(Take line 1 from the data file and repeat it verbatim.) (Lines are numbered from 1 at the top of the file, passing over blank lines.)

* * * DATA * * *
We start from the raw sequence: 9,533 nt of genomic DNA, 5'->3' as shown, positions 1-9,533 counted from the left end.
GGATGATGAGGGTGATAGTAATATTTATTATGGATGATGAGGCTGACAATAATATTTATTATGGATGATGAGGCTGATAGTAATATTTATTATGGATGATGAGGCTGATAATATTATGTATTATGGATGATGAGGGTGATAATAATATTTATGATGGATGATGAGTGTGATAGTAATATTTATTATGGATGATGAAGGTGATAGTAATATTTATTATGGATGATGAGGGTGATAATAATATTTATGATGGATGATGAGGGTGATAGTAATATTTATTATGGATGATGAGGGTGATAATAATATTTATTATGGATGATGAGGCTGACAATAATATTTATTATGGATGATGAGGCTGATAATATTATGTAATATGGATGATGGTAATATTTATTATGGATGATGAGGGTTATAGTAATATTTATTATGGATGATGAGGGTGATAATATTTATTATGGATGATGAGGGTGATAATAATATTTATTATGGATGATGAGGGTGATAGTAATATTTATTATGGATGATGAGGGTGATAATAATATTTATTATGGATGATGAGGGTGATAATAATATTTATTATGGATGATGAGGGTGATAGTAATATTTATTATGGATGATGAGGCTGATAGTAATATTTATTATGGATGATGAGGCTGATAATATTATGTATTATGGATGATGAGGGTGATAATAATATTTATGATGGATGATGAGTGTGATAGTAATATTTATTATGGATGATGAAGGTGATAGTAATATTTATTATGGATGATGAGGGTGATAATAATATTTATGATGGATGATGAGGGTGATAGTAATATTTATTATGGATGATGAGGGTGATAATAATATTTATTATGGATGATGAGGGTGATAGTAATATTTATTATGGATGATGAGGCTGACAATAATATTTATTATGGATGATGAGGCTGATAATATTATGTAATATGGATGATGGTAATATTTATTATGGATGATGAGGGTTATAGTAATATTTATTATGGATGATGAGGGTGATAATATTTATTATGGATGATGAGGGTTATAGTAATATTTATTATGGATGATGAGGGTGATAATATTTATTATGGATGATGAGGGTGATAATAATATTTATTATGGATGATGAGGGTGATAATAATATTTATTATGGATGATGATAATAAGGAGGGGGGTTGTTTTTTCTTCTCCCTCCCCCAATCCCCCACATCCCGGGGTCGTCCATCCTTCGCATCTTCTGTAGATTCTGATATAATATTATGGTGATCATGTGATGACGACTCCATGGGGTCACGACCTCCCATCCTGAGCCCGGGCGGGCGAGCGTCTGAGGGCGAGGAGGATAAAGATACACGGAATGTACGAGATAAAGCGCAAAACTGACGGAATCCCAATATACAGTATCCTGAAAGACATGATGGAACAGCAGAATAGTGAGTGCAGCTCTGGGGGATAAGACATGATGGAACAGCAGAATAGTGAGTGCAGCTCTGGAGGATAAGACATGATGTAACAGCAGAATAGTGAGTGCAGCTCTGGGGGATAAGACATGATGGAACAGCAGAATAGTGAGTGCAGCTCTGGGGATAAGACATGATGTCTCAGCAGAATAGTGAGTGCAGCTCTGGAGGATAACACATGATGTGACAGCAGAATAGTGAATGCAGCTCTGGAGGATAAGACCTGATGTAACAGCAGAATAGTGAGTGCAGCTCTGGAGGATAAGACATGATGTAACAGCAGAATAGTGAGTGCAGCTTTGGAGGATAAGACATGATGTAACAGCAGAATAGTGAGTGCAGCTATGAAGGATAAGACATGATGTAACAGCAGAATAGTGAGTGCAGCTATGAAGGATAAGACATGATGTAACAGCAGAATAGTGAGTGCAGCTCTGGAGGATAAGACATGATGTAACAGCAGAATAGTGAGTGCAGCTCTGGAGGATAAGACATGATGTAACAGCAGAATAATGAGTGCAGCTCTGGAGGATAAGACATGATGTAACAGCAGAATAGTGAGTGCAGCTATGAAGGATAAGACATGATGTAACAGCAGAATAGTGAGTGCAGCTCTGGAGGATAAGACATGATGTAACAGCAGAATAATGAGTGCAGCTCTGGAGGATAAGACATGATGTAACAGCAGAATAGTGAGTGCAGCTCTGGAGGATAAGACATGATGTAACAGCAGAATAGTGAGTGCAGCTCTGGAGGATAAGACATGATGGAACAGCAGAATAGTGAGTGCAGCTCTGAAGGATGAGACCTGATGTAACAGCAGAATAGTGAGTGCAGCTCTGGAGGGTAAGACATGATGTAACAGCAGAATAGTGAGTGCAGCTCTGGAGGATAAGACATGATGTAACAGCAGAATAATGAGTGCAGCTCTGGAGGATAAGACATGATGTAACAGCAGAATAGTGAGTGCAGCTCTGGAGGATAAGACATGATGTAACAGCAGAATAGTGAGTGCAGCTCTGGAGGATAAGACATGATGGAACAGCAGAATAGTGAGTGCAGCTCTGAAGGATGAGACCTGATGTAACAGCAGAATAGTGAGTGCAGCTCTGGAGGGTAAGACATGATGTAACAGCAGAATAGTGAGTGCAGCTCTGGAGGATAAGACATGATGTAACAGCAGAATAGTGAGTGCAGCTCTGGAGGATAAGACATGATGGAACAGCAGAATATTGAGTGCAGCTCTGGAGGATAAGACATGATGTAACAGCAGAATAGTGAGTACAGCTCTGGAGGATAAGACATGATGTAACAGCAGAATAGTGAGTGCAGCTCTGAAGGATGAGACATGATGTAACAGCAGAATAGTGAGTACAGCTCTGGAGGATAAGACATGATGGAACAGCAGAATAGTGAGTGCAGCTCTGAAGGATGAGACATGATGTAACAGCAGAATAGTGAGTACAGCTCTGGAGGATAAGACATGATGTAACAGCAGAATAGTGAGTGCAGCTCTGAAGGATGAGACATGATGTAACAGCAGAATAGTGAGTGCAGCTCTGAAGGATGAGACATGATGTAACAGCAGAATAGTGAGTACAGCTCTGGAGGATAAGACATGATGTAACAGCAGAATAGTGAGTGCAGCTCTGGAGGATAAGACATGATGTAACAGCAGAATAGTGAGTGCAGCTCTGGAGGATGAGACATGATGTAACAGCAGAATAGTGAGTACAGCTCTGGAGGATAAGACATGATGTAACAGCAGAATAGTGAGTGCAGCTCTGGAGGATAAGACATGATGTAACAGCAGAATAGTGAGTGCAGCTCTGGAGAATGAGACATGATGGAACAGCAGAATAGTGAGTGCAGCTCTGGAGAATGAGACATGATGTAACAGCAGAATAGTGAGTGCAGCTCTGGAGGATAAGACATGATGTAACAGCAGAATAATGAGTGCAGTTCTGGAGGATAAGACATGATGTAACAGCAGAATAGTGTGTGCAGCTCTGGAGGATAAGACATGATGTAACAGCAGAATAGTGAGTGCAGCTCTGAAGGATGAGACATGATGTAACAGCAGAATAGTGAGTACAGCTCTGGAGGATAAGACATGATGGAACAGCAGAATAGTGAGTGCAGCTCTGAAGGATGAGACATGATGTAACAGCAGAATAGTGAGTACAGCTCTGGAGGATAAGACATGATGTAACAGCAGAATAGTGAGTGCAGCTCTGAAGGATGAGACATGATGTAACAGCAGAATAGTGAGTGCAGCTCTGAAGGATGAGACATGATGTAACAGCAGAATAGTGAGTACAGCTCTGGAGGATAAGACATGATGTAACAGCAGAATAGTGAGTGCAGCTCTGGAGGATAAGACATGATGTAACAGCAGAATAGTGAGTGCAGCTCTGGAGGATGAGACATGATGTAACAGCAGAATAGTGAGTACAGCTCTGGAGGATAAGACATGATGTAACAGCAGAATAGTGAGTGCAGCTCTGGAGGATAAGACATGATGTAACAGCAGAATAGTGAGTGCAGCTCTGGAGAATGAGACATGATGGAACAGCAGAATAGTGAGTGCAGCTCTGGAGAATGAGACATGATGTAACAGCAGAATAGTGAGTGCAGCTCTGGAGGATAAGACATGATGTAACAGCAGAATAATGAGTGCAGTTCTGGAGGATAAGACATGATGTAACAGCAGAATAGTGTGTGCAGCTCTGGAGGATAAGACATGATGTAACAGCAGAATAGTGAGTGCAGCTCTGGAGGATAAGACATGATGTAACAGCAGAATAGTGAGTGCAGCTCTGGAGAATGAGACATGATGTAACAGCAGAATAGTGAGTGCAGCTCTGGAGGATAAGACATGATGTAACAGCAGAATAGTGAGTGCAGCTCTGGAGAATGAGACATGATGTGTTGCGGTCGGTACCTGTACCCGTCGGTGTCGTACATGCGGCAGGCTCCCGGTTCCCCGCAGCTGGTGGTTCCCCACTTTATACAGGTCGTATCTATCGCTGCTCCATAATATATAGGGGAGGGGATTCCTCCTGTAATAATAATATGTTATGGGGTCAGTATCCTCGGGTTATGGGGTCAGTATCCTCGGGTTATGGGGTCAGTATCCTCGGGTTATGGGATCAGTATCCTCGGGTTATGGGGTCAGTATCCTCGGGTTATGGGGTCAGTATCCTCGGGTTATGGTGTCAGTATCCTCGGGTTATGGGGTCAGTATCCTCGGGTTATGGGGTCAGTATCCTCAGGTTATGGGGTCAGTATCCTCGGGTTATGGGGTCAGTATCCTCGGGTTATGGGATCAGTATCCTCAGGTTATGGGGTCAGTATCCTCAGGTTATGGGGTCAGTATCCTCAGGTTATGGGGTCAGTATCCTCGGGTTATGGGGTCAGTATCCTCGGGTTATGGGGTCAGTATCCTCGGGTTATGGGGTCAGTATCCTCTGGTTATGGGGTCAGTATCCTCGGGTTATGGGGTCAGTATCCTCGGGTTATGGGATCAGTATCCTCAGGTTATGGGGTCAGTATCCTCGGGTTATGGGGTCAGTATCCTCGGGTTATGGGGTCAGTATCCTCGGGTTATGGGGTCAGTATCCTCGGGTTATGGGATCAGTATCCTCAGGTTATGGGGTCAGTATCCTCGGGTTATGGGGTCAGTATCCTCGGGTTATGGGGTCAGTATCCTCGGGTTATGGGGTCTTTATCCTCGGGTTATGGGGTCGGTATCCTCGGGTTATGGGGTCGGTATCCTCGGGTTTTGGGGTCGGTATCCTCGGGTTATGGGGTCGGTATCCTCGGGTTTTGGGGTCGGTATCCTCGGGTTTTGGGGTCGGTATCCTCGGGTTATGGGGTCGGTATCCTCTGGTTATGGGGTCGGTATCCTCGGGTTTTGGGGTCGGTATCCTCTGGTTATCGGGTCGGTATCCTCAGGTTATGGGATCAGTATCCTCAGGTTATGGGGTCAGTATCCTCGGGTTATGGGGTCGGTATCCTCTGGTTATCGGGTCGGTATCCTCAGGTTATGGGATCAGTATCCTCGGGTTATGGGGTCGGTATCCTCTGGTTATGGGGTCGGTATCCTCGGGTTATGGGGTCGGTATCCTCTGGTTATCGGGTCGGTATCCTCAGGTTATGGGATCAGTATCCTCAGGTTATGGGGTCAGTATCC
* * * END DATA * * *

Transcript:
We start from the raw sequence: 9,533 nt of genomic DNA, 5'->3' as shown, positions 1-9,533 counted from the left end.